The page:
I must say that this lady's advice was great. I can't remember her website's name--I would surely include it here. But a hearty thank you goes to this cooking maven who saved my traditional Thanksgiving dinner. I did everything she said, and the turkey came out just like it was fresh off a cooked turkey. Thankfully, everything else came out OK, too. Jiri and I and our guests all had a fun time, and everyone said the food was excellent. The highest compliment was that all the food tasted just like a "real" traditional American Thanksgiving feast! My food is definitely "real," but it is all gluten free, and therefore is not "real" in the sense of using wheat, oats or barley.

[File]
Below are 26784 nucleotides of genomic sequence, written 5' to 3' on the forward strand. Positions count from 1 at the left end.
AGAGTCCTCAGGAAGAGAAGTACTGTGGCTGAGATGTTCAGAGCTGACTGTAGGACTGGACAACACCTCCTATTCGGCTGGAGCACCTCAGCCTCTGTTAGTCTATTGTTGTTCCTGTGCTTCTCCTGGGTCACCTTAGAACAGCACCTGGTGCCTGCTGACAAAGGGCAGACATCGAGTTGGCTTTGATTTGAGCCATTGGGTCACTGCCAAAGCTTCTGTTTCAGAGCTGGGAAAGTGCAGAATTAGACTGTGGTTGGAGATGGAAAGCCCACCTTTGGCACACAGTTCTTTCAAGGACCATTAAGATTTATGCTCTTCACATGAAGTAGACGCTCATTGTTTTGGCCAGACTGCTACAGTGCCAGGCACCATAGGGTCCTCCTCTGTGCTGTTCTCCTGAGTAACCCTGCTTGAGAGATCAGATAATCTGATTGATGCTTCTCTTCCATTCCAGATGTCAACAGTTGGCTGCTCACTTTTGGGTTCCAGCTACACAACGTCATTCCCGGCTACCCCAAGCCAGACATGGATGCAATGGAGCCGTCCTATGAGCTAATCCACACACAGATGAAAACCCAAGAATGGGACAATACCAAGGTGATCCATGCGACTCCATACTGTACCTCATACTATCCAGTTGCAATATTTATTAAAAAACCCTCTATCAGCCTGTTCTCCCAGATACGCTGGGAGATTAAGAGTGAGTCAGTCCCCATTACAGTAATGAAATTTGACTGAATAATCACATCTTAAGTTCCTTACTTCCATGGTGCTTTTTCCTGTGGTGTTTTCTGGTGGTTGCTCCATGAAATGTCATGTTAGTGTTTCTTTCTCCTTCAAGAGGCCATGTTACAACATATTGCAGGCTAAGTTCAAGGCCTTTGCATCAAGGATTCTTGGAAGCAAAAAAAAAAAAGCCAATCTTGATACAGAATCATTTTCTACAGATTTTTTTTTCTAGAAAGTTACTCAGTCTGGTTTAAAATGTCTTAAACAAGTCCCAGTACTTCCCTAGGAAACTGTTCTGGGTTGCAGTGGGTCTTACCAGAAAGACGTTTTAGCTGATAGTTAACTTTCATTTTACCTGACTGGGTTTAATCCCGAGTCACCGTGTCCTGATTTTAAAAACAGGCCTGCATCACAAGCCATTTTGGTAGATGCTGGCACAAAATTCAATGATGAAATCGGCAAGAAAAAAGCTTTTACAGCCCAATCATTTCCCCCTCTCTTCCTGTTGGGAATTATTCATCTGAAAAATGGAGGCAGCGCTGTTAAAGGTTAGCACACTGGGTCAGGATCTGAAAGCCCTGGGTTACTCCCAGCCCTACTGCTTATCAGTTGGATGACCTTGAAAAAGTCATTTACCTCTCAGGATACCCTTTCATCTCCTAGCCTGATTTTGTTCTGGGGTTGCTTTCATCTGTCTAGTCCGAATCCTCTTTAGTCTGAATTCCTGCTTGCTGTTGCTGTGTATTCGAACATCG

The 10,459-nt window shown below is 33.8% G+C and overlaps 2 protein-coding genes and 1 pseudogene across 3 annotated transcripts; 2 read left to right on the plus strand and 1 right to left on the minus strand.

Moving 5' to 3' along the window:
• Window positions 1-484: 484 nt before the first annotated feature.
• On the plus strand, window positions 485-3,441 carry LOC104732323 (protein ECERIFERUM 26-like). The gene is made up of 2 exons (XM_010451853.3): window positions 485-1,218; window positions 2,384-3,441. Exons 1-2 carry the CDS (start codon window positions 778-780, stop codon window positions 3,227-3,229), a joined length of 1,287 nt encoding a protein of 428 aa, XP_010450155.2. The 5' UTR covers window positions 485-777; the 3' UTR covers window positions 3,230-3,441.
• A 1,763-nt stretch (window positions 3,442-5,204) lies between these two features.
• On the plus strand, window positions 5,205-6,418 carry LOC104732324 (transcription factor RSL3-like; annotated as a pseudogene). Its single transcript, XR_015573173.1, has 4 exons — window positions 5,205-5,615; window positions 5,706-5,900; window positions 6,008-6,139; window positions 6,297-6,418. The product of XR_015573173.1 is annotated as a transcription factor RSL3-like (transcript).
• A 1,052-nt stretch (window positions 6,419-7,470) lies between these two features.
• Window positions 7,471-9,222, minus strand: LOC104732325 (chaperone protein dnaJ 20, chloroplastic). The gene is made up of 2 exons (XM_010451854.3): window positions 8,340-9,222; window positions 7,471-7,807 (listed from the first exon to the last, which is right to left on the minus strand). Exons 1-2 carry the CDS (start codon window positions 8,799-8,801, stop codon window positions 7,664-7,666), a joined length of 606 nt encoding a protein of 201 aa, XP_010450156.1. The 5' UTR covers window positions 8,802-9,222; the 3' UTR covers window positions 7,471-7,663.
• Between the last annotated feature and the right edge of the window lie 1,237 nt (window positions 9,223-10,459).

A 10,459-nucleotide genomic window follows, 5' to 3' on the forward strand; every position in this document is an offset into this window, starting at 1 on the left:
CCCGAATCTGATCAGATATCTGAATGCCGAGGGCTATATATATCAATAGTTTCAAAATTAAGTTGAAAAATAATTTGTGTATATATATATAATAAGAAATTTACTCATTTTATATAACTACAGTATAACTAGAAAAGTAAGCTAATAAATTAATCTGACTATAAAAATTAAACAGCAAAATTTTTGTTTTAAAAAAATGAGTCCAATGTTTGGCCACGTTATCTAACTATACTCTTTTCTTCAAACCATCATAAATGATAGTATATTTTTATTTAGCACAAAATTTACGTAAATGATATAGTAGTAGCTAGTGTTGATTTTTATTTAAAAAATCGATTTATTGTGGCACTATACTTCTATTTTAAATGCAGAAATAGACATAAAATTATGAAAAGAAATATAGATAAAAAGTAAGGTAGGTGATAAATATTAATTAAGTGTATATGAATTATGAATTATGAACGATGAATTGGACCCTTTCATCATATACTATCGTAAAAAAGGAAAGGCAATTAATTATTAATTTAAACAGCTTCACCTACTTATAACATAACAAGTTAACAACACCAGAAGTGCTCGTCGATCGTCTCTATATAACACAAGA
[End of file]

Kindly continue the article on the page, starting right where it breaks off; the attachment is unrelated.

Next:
This was my third Thanksgiving to spend in the Czech Republic, and it was as enjoyable as the second. The main thing I've learned about celebrating the holidays away from home is to be flexible, creative, and adapt the traditions with Czech traditions whenever possible. Everything is very different here compared to my home in the US, but I'm learning how to bring the traditions of my Czech and American family together--everyone benefits--but most of all me. Both my American and Czech families having a wonderful time while celebrating the blend of Czech and American traditions that has come to our lives. This blend is bring life and fun to both sides of the "Pond."
That's all for today--you all have a great day!
PS I'm trying to help a friend win a contest called "Oes tsetnoc." This looks like Czech, doesn't it? :0) But it's not! This phrase is really the words "Seo Contest" spelled backwards! You can read more about this contest by visiting Hospitalera's Blog!